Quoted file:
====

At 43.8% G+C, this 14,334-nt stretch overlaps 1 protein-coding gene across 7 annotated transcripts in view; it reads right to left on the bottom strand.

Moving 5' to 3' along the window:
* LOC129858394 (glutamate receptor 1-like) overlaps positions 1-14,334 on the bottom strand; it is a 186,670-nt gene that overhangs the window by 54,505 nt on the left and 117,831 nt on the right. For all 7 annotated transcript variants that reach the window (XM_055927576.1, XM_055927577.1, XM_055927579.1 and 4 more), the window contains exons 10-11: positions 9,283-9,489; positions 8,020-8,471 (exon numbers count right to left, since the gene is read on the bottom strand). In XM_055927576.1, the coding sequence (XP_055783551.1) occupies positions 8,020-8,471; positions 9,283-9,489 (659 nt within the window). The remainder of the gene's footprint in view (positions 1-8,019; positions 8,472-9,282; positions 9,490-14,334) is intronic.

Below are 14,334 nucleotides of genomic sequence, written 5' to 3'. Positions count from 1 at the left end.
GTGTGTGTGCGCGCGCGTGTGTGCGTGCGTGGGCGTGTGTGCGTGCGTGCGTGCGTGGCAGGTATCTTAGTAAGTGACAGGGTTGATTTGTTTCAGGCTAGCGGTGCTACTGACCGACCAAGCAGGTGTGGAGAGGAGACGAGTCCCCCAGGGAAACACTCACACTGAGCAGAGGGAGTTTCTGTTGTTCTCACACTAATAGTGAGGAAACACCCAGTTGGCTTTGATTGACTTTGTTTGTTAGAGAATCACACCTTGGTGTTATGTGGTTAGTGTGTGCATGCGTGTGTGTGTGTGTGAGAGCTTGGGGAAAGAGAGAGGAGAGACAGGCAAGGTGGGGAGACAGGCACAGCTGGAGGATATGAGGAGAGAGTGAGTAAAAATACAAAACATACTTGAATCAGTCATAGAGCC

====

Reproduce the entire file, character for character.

At 43.8% G+C, this 14,334-nt stretch overlaps 1 protein-coding gene across 7 annotated transcripts in view; it reads right to left on the bottom strand.

Moving 5' to 3' along the window:
* LOC129858394 (glutamate receptor 1-like) overlaps positions 1-14,334 on the bottom strand; it is a 186,670-nt gene that overhangs the window by 54,505 nt on the left and 117,831 nt on the right. For all 7 annotated transcript variants that reach the window (XM_055927576.1, XM_055927577.1, XM_055927579.1 and 4 more), the window contains exons 10-11: positions 9,283-9,489; positions 8,020-8,471 (exon numbers count right to left, since the gene is read on the bottom strand). In XM_055927576.1, the coding sequence (XP_055783551.1) occupies positions 8,020-8,471; positions 9,283-9,489 (659 nt within the window). The remainder of the gene's footprint in view (positions 1-8,019; positions 8,472-9,282; positions 9,490-14,334) is intronic.

Below are 14,334 nucleotides of genomic sequence, written 5' to 3'. Positions count from 1 at the left end.
GTGTGTGTGCGCGCGCGTGTGTGCGTGCGTGGGCGTGTGTGCGTGCGTGCGTGCGTGGCAGGTATCTTAGTAAGTGACAGGGTTGATTTGTTTCAGGCTAGCGGTGCTACTGACCGACCAAGCAGGTGTGGAGAGGAGACGAGTCCCCCAGGGAAACACTCACACTGAGCAGAGGGAGTTTCTGTTGTTCTCACACTAATAGTGAGGAAACACCCAGTTGGCTTTGATTGACTTTGTTTGTTAGAGAATCACACCTTGGTGTTATGTGGTTAGTGTGTGCATGCGTGTGTGTGTGTGTGAGAGCTTGGGGAAAGAGAGAGGAGAGACAGGCAAGGTGGGGAGACAGGCACAGCTGGAGGATATGAGGAGAGAGTGAGTAAAAATACAAAACATACTTGAATCAGTCATAGAGCC